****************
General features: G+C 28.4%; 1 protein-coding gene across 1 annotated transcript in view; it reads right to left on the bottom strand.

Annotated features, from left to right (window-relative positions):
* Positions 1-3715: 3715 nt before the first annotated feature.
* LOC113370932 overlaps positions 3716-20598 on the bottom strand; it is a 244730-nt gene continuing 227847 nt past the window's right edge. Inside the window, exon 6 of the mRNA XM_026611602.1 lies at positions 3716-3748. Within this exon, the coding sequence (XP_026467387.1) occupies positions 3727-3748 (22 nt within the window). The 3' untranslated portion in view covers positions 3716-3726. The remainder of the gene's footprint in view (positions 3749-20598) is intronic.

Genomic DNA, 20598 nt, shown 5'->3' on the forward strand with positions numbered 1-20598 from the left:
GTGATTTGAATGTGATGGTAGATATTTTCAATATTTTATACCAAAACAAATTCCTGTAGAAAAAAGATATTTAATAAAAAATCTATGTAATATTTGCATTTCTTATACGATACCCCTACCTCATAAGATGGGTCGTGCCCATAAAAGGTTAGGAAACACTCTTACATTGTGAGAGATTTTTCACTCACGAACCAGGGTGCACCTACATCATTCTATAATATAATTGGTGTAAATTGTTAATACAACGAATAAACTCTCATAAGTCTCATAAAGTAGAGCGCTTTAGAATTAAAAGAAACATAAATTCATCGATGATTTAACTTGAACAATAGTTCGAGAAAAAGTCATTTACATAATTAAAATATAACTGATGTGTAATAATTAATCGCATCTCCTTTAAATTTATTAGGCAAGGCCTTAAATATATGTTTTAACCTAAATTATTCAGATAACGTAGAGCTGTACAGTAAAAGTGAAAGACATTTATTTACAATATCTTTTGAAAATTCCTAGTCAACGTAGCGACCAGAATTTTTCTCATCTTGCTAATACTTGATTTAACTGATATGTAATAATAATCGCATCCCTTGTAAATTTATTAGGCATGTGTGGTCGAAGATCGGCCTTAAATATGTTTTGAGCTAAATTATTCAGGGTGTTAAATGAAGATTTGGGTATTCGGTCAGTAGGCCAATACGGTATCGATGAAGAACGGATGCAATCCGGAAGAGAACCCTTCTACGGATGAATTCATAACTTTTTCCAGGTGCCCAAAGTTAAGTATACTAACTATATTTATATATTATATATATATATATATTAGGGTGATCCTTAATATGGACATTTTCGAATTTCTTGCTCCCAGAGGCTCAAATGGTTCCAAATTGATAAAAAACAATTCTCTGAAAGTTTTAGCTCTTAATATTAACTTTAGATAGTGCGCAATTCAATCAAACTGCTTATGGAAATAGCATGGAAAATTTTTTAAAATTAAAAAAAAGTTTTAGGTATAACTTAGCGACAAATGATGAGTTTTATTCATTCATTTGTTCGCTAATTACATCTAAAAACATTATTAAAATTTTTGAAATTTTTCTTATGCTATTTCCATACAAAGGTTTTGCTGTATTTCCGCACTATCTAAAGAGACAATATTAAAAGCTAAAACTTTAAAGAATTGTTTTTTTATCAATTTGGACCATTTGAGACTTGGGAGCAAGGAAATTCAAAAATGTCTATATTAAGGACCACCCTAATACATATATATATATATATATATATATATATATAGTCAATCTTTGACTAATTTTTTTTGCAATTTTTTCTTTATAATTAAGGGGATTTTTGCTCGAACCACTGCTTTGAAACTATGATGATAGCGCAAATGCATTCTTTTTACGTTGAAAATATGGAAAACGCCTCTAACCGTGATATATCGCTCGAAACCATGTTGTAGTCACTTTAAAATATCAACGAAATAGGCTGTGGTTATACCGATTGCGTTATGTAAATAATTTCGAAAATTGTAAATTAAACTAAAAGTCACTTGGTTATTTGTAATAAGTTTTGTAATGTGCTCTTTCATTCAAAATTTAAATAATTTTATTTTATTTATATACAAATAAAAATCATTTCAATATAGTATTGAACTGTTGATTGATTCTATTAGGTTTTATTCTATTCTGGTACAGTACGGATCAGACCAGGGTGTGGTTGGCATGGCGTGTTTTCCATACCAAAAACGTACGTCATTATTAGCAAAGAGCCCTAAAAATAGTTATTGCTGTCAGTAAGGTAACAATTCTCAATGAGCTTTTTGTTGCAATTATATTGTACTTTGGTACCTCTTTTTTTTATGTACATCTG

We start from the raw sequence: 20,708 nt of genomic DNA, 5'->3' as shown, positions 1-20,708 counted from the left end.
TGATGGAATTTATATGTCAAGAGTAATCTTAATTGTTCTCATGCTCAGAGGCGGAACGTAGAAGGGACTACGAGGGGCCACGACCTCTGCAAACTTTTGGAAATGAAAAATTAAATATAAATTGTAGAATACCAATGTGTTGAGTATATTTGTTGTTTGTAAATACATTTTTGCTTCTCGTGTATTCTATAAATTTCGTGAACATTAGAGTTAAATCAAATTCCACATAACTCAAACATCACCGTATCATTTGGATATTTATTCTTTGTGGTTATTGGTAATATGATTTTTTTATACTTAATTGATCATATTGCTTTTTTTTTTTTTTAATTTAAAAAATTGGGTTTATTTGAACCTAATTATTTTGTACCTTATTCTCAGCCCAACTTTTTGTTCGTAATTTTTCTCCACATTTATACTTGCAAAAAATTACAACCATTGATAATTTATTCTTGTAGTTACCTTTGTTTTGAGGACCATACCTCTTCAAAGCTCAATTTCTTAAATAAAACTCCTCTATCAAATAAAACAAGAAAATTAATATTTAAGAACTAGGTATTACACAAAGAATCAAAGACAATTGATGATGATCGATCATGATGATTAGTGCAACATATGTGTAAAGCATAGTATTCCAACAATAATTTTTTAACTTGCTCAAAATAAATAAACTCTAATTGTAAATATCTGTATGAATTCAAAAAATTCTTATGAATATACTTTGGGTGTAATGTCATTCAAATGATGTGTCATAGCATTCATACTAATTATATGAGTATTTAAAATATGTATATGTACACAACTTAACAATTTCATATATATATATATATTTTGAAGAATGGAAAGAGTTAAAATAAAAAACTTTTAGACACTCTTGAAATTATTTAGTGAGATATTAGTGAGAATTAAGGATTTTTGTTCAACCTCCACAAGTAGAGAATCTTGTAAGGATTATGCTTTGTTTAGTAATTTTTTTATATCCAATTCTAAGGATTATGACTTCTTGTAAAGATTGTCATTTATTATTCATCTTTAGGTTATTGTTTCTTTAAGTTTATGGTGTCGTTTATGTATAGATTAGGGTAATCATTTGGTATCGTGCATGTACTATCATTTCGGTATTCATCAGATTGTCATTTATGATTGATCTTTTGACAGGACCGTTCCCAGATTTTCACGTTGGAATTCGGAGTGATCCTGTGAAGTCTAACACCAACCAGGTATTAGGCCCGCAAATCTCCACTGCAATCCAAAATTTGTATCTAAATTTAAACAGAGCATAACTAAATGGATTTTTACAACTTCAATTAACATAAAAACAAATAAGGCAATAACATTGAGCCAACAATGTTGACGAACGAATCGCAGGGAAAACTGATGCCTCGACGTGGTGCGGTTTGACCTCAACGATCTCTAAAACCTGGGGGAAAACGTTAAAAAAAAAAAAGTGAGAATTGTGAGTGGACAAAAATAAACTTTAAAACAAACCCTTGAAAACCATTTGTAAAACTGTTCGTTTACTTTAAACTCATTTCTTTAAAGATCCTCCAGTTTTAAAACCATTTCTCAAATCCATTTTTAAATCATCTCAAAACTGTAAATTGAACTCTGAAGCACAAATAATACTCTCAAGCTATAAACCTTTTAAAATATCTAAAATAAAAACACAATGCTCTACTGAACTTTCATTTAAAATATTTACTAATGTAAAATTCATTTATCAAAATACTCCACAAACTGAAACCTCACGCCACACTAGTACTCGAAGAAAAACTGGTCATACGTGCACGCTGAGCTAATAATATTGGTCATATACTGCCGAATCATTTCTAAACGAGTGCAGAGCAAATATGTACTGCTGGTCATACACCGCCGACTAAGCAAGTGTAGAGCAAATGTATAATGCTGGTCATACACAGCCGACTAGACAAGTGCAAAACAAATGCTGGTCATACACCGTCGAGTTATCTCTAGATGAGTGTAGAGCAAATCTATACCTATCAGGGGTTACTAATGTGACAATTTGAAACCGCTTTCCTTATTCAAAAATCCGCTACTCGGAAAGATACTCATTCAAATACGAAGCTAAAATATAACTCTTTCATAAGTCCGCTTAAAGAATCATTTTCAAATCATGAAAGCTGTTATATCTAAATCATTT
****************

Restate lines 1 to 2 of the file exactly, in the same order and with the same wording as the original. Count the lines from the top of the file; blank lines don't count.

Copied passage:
General features: G+C 28.4%; 1 protein-coding gene across 1 annotated transcript in view; it reads right to left on the bottom strand.

Annotated features, from left to right (window-relative positions):